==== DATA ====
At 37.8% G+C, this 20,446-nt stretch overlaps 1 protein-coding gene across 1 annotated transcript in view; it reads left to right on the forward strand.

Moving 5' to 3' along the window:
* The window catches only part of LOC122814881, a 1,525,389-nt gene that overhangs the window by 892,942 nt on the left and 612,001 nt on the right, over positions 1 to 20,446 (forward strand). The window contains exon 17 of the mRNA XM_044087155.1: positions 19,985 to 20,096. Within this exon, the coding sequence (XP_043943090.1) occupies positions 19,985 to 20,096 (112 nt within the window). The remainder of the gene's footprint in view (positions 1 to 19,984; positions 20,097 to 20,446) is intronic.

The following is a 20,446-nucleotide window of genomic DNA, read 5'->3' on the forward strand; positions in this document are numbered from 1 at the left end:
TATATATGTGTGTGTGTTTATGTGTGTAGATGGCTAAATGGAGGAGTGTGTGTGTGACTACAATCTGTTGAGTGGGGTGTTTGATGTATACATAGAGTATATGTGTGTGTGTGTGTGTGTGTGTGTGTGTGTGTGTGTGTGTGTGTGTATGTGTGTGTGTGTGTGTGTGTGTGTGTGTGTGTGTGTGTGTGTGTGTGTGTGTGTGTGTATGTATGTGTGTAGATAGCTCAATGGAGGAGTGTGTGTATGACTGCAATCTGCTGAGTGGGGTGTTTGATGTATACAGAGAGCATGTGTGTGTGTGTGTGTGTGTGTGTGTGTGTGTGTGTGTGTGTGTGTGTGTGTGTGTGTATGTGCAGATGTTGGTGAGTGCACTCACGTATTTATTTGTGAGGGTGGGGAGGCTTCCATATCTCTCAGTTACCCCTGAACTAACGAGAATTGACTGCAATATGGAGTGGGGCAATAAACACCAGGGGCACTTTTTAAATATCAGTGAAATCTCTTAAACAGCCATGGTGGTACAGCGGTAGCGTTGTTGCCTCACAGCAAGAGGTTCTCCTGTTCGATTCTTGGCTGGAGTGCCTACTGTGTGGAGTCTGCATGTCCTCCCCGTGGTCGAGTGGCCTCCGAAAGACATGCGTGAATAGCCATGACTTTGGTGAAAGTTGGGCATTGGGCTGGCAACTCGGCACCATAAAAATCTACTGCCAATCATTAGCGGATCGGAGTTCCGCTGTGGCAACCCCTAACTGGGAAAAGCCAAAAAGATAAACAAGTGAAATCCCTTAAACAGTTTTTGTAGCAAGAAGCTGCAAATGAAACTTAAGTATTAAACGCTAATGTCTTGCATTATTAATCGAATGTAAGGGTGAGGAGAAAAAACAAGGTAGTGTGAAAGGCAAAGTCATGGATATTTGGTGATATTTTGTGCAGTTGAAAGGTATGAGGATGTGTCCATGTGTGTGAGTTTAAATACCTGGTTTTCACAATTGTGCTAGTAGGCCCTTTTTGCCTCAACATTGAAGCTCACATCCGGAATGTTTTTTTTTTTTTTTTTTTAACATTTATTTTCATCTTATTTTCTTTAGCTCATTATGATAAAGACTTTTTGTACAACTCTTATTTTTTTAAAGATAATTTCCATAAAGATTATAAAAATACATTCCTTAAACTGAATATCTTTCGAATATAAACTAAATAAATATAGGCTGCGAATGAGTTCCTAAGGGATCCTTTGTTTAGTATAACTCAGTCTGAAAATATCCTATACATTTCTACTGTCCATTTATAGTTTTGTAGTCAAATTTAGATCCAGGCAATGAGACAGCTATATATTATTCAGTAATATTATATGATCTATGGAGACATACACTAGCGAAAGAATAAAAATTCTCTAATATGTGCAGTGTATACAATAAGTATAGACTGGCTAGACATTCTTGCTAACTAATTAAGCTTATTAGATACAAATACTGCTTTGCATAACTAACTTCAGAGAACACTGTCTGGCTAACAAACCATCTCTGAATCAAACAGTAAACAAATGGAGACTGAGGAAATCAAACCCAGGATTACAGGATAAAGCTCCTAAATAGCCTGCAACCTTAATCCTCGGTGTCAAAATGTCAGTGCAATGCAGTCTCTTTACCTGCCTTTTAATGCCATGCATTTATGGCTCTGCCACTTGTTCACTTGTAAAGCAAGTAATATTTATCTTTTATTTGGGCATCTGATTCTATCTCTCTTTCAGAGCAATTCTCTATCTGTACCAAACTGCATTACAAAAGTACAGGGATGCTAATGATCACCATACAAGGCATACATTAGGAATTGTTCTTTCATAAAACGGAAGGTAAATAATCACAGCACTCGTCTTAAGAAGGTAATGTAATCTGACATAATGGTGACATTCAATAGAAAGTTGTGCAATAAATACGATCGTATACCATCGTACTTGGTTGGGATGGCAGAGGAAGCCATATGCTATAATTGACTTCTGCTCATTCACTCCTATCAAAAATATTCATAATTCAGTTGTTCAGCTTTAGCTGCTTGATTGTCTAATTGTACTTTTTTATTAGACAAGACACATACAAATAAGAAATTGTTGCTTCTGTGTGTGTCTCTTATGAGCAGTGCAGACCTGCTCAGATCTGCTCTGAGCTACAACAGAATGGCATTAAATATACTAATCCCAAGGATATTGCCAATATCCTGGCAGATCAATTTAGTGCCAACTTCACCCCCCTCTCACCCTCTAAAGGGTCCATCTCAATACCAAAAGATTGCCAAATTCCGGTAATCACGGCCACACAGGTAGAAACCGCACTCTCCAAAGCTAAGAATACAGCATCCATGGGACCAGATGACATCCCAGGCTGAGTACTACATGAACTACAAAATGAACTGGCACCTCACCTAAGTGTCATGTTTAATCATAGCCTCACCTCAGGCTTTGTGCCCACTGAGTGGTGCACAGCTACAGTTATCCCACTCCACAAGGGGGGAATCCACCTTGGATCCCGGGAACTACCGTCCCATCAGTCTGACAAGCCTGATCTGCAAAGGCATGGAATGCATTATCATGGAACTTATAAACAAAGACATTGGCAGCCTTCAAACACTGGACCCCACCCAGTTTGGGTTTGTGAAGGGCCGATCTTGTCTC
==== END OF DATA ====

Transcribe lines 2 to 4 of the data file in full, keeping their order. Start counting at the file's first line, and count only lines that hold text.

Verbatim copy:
Moving 5' to 3' along the window:
* The window catches only part of LOC122814881, a 1,525,389-nt gene that overhangs the window by 892,942 nt on the left and 612,001 nt on the right, over positions 1 to 20,446 (forward strand). The window contains exon 17 of the mRNA XM_044087155.1: positions 19,985 to 20,096. Within this exon, the coding sequence (XP_043943090.1) occupies positions 19,985 to 20,096 (112 nt within the window). The remainder of the gene's footprint in view (positions 1 to 19,984; positions 20,097 to 20,446) is intronic.

The following is a 20,446-nucleotide window of genomic DNA, read 5'->3' on the forward strand; positions in this document are numbered from 1 at the left end: